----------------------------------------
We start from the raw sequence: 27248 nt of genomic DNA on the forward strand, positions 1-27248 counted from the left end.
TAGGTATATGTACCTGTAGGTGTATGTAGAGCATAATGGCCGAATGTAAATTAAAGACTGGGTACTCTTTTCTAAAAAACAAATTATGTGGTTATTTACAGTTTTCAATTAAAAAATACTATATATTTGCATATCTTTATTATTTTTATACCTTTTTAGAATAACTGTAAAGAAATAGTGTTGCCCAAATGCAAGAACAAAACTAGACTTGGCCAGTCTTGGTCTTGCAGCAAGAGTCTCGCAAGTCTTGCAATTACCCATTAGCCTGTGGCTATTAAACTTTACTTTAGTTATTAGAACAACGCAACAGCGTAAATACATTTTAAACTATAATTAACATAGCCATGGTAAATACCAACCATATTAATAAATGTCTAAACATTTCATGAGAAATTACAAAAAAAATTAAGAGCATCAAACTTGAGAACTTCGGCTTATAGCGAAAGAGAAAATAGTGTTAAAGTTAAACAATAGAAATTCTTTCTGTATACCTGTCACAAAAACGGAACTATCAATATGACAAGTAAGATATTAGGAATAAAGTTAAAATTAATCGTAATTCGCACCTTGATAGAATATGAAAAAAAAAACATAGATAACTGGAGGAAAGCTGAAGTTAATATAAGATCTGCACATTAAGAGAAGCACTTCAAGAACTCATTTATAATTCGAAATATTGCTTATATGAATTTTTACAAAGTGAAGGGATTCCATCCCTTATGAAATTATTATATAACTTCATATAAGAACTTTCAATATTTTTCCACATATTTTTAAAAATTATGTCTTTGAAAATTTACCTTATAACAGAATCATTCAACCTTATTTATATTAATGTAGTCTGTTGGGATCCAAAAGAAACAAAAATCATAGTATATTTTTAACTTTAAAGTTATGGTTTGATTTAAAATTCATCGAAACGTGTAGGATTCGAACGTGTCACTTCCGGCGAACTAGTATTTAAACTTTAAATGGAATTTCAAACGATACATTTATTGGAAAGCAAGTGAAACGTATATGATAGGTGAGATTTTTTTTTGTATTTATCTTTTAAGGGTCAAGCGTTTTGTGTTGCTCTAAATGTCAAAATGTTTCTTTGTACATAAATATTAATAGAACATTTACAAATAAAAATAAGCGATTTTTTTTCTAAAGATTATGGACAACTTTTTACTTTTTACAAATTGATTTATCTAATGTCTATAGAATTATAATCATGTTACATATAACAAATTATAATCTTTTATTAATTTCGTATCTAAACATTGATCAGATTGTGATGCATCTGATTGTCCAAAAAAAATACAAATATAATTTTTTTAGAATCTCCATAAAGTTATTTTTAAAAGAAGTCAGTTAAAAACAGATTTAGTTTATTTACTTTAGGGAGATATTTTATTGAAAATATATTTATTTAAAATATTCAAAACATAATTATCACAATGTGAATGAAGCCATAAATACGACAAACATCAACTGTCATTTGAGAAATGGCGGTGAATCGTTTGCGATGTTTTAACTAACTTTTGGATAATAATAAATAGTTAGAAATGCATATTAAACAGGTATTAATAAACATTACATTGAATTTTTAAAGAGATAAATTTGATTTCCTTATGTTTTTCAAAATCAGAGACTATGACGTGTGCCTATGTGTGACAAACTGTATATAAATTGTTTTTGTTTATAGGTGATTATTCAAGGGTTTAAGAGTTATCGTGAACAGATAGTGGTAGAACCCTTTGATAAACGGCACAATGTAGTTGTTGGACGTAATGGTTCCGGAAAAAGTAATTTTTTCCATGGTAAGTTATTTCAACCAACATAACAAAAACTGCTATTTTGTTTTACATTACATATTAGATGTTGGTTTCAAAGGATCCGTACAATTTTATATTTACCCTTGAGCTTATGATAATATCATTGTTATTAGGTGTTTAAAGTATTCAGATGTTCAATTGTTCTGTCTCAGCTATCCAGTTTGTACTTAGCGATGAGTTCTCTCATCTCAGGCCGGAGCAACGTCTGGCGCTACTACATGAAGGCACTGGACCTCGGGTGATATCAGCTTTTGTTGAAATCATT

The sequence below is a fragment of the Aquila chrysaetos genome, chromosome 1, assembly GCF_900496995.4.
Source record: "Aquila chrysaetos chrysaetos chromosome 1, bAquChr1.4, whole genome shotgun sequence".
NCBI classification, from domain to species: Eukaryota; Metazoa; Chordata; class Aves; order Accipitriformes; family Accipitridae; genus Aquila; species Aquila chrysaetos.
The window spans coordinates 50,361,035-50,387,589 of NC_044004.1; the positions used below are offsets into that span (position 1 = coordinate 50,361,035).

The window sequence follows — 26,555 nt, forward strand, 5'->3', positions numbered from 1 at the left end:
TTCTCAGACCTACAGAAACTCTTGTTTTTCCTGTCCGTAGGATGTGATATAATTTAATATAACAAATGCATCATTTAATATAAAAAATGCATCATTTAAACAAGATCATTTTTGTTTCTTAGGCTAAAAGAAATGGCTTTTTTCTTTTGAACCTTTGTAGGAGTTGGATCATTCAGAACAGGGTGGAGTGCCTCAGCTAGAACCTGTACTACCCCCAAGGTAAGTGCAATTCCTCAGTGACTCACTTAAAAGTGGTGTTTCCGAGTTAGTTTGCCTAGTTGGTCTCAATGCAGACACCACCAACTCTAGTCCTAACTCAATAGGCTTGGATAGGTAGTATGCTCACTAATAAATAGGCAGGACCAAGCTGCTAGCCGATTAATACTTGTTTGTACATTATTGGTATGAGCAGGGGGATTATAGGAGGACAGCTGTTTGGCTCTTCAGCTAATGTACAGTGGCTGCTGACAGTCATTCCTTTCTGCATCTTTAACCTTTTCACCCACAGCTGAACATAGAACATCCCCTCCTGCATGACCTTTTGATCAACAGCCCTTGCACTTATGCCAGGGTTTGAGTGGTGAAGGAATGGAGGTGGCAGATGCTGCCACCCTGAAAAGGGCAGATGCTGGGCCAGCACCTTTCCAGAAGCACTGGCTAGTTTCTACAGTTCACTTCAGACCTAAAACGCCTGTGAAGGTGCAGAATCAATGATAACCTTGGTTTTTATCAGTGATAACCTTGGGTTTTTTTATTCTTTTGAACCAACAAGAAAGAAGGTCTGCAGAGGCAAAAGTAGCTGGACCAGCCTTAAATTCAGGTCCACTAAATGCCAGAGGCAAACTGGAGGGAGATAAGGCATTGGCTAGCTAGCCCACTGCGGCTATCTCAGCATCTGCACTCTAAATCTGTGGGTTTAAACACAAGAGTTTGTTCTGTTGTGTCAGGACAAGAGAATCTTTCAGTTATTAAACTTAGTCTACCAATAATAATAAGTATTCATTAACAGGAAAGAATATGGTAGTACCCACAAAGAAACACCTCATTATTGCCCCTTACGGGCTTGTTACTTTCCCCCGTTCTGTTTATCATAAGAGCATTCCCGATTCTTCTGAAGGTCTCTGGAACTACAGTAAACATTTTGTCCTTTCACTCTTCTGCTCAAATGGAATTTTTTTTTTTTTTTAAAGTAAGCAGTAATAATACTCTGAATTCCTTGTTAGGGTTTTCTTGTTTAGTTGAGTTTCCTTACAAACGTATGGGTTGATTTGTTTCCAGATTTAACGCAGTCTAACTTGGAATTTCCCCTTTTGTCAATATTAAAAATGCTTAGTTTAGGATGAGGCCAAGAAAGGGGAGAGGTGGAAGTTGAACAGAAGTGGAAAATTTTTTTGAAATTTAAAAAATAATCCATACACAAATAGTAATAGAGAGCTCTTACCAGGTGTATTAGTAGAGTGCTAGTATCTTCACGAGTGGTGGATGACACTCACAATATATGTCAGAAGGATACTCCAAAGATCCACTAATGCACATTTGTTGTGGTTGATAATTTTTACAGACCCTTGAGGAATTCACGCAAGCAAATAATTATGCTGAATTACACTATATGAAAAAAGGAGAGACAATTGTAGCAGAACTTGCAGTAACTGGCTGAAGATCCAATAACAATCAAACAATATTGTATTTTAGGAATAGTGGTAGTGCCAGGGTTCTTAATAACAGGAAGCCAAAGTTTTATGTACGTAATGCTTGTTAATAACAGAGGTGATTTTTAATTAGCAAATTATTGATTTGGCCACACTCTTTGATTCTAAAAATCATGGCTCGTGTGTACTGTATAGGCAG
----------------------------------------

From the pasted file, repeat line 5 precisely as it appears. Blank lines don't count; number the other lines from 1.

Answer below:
NCBI classification, from domain to species: Eukaryota; Metazoa; Chordata; class Aves; order Accipitriformes; family Accipitridae; genus Aquila; species Aquila chrysaetos.